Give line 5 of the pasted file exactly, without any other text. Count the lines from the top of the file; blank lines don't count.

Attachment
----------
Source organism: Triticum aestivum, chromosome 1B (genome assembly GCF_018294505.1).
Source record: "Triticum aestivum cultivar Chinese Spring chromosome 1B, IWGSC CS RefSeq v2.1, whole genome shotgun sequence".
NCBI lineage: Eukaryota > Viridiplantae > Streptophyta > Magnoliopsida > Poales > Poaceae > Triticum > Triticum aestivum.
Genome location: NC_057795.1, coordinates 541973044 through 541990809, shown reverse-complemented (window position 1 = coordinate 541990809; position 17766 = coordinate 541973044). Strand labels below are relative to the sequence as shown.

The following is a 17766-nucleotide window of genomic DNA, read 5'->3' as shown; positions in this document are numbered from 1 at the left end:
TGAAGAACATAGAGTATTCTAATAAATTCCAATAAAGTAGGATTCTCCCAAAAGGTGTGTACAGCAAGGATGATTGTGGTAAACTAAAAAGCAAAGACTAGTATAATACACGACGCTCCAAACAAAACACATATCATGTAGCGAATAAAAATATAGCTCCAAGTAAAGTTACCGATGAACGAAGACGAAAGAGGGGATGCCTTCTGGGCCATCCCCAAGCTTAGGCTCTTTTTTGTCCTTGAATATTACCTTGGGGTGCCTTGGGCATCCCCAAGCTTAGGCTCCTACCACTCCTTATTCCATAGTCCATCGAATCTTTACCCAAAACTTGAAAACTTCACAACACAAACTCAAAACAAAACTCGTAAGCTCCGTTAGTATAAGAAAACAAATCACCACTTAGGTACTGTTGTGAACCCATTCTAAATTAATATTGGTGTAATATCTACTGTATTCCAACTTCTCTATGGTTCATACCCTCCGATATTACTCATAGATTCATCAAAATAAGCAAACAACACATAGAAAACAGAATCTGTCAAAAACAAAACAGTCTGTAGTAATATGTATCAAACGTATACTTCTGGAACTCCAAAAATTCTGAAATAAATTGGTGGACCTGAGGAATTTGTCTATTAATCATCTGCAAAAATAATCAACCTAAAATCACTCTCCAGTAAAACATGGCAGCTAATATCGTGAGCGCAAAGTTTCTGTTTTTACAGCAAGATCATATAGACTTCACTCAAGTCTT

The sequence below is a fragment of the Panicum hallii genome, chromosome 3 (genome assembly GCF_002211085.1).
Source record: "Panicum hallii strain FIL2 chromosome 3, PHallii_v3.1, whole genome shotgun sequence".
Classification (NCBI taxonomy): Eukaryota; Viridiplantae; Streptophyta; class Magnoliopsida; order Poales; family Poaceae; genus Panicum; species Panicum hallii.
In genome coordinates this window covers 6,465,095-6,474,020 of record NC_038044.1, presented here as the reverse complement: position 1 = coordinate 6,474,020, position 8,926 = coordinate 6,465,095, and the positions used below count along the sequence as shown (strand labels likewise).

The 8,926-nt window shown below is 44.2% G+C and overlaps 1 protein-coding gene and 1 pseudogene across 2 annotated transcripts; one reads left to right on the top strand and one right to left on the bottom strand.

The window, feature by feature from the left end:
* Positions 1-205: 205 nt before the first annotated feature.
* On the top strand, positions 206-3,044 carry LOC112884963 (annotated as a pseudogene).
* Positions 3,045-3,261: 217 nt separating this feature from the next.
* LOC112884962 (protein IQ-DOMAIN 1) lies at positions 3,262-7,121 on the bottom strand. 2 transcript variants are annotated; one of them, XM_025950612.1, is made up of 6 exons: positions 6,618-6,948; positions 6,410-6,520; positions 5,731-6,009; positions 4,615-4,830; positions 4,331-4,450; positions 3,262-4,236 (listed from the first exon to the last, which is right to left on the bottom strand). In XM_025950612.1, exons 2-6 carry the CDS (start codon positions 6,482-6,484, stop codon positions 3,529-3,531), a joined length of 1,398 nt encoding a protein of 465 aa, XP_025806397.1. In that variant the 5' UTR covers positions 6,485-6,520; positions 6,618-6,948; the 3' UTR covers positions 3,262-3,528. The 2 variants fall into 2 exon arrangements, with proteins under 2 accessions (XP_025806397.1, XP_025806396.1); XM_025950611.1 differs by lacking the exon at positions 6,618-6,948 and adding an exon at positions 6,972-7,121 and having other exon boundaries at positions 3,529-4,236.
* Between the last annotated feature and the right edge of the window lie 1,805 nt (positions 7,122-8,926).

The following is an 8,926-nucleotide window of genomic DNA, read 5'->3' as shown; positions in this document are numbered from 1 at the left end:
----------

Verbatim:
The following is a 17766-nucleotide window of genomic DNA, read 5'->3' as shown; positions in this document are numbered from 1 at the left end: